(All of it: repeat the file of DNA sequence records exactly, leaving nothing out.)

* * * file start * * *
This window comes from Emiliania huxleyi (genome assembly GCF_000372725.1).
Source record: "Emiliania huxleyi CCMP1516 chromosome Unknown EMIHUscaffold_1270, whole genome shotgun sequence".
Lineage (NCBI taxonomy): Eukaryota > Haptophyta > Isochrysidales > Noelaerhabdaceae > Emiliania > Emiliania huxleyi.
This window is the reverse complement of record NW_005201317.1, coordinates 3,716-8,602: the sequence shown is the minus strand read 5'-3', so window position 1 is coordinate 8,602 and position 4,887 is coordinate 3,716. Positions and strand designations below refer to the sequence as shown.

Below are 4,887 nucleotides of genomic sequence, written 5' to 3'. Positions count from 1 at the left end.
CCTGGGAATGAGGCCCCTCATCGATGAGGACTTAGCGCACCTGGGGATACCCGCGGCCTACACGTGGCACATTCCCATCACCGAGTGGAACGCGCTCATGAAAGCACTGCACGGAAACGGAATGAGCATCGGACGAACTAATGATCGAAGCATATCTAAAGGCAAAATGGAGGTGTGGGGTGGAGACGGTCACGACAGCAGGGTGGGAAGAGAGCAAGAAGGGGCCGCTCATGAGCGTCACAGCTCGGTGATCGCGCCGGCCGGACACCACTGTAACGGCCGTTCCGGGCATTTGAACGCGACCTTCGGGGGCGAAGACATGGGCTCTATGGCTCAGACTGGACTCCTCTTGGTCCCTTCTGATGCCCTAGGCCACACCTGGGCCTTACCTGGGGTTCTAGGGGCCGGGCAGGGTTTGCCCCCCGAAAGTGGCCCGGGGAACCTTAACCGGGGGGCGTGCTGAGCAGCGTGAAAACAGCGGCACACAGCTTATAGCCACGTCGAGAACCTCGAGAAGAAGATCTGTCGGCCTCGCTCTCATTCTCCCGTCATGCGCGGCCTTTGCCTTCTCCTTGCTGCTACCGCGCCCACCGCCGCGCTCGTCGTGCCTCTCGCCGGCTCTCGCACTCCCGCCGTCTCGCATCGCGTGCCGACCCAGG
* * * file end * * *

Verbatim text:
This window comes from Emiliania huxleyi (genome assembly GCF_000372725.1).
Source record: "Emiliania huxleyi CCMP1516 chromosome Unknown EMIHUscaffold_1270, whole genome shotgun sequence".
Lineage (NCBI taxonomy): Eukaryota > Haptophyta > Isochrysidales > Noelaerhabdaceae > Emiliania > Emiliania huxleyi.
This window is the reverse complement of record NW_005201317.1, coordinates 3,716-8,602: the sequence shown is the minus strand read 5'-3', so window position 1 is coordinate 8,602 and position 4,887 is coordinate 3,716. Positions and strand designations below refer to the sequence as shown.

Below are 4,887 nucleotides of genomic sequence, written 5' to 3'. Positions count from 1 at the left end.
CCTGGGAATGAGGCCCCTCATCGATGAGGACTTAGCGCACCTGGGGATACCCGCGGCCTACACGTGGCACATTCCCATCACCGAGTGGAACGCGCTCATGAAAGCACTGCACGGAAACGGAATGAGCATCGGACGAACTAATGATCGAAGCATATCTAAAGGCAAAATGGAGGTGTGGGGTGGAGACGGTCACGACAGCAGGGTGGGAAGAGAGCAAGAAGGGGCCGCTCATGAGCGTCACAGCTCGGTGATCGCGCCGGCCGGACACCACTGTAACGGCCGTTCCGGGCATTTGAACGCGACCTTCGGGGGCGAAGACATGGGCTCTATGGCTCAGACTGGACTCCTCTTGGTCCCTTCTGATGCCCTAGGCCACACCTGGGCCTTACCTGGGGTTCTAGGGGCCGGGCAGGGTTTGCCCCCCGAAAGTGGCCCGGGGAACCTTAACCGGGGGGCGTGCTGAGCAGCGTGAAAACAGCGGCACACAGCTTATAGCCACGTCGAGAACCTCGAGAAGAAGATCTGTCGGCCTCGCTCTCATTCTCCCGTCATGCGCGGCCTTTGCCTTCTCCTTGCTGCTACCGCGCCCACCGCCGCGCTCGTCGTGCCTCTCGCCGGCTCTCGCACTCCCGCCGTCTCGCATCGCGTGCCGACCCAGG